Volume 12, Issue 2
  • ISSN: 1750-3159
  • E-ISSN: 1750-3167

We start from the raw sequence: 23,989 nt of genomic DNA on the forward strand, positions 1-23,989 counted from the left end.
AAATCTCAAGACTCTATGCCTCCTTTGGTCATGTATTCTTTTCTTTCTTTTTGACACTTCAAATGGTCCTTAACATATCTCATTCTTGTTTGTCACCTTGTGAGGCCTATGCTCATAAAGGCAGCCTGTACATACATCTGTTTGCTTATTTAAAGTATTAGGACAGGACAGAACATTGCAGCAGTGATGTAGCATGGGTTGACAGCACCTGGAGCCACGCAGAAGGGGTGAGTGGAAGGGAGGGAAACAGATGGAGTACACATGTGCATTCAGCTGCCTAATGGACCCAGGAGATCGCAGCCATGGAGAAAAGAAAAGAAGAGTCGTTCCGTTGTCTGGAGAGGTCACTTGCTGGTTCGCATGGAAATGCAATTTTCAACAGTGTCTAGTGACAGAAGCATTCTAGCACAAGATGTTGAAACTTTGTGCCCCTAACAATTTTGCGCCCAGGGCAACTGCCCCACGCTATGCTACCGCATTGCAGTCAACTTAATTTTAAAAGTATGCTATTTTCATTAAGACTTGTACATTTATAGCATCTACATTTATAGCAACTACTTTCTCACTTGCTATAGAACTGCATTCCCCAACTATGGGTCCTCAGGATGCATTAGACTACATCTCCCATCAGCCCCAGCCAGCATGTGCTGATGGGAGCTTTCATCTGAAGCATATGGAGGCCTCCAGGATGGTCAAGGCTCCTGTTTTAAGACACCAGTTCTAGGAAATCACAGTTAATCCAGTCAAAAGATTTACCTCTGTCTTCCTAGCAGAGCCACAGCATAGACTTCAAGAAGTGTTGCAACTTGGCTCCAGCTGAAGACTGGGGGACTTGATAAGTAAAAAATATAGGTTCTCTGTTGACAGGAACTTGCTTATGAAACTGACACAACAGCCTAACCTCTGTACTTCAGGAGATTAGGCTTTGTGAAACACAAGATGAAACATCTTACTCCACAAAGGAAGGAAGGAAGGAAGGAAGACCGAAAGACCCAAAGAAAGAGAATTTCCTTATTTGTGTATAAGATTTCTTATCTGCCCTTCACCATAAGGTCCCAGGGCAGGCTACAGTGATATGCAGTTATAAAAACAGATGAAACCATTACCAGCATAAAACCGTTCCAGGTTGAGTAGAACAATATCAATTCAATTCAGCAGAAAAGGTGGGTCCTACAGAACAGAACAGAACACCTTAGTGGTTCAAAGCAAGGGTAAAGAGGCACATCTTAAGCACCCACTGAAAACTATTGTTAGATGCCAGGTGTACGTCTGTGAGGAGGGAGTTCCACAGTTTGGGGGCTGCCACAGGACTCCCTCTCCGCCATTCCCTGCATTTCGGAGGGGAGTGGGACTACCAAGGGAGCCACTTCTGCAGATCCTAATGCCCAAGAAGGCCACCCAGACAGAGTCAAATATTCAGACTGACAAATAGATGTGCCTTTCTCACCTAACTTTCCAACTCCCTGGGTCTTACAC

Using an intersectional Marxist analysis, this brief article surveys issues of, and related to, class in Lin-Manuel Miranda’s hit musical , including questions of aesthetics, race, narrative, politics and history, as well as how class impacts access to the musical. Sekellick argues that, through its use of hip hop and colour-conscious casting, deploys the affects and aesthetics of people of colour, as well as of revolution, to give an otherwise conservative bootstraps narrative about a white founding father a progressive feeling sheen. The author reads as a neo-liberal version of America’s founding myths, a retelling of the American dream to suit diversified capitalist and political classes.


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